The Johannesburg Stock Exchange, JSE, on Thursday suspended trading in the shares of Nigerian oil company, Oando.
The suspension came after an order by Nigeria’s Securities and Exchange Commission, SEC, prompted the Nigerian Stock Exchange, NSE, to suspend the embattled company on Wednesday.
According to a notice by the JSE seen by PREMIUM TIMES on Thursday, the suspension was effected based on a correspondence between the Nigerian bourse and JSE.
“The Company has received communication from its primary listing, the Nigerian Stock Exchange (NSE), that the Securities and Exchange Commission (SEC) have issued a directive to immediately suspend the trading of Oando shares, a directive to which the NSE has complied,” the JSE said in its notice.
“The JSE has accordingly suspended trading of the Oando shares with effect from 09:00 a.m. SA time, pending clarification following the review of subsequent correspondence received on 18 October 2017 from the NSE and SEC and will provide a full statement of the Company’s position as soon as possible.”
In its response on Wednesday to the suspension by the NSE, the management of Oando plc said it was still reviewing documents sent to it by the NSE, and SEC.
In its suspension notice, Tinuade Awe, General Counsel and Head of Regulation at the NSE, said the full suspension is effective for 48 hours from Wednesday to Friday, after which it would commence a technical suspension until further directive.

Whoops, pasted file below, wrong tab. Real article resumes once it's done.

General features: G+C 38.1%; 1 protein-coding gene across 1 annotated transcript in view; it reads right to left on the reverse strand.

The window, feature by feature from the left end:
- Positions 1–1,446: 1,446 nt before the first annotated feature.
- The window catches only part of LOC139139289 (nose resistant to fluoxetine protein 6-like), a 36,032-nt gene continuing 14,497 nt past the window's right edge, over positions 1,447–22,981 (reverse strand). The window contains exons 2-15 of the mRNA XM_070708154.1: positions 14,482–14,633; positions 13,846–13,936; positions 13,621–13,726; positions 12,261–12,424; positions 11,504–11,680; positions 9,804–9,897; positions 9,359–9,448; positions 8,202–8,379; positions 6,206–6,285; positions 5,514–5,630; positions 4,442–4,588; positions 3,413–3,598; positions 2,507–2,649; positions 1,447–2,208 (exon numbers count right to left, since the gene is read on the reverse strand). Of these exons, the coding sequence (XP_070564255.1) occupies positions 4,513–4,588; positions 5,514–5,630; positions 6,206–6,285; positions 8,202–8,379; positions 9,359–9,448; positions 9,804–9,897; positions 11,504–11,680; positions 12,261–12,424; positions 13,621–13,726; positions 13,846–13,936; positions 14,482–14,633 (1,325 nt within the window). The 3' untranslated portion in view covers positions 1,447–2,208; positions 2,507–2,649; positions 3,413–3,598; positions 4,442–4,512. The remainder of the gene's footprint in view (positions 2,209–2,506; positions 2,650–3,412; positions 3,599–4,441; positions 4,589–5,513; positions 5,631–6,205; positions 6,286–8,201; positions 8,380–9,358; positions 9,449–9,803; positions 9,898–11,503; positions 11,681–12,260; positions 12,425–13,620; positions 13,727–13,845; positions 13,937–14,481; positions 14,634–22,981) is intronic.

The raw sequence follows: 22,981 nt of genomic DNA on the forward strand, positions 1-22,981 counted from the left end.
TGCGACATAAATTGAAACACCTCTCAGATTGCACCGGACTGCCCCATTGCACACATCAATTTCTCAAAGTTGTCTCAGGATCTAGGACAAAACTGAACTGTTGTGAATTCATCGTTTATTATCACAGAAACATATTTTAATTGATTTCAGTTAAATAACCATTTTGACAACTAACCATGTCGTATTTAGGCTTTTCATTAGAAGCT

Ms. Awe also affirmed that in the 48-hour period commencing Wednesday, there will be no trading in the shares of Oando Plc, adding that from Friday, investors will be able to trade in Oando Plc’s shares but such trading will not result in any movement in the price of the shares.
Apart from the Nigerian bourse, Oando is listed in Johannesburg.
Trading on the company’s stocks were suspended on the Toronto stock exchange.
Oando has in recent time been enmeshed in crisis.
A group of aggrieved shareholders had attempted to disrupt its Annual General Meeting in Uyo, Akwa Ibom State over allegations of gross misconduct levelled against the management of the oil firm.
The irate shareholders also called for the removal of Wale Tinubu, the company’s Group Chief Executive Officer.
Commenting on the crisis rocking the oil firm on Wednesday, Oando said it would “provide a full statement of the company’s position as soon as possible”.
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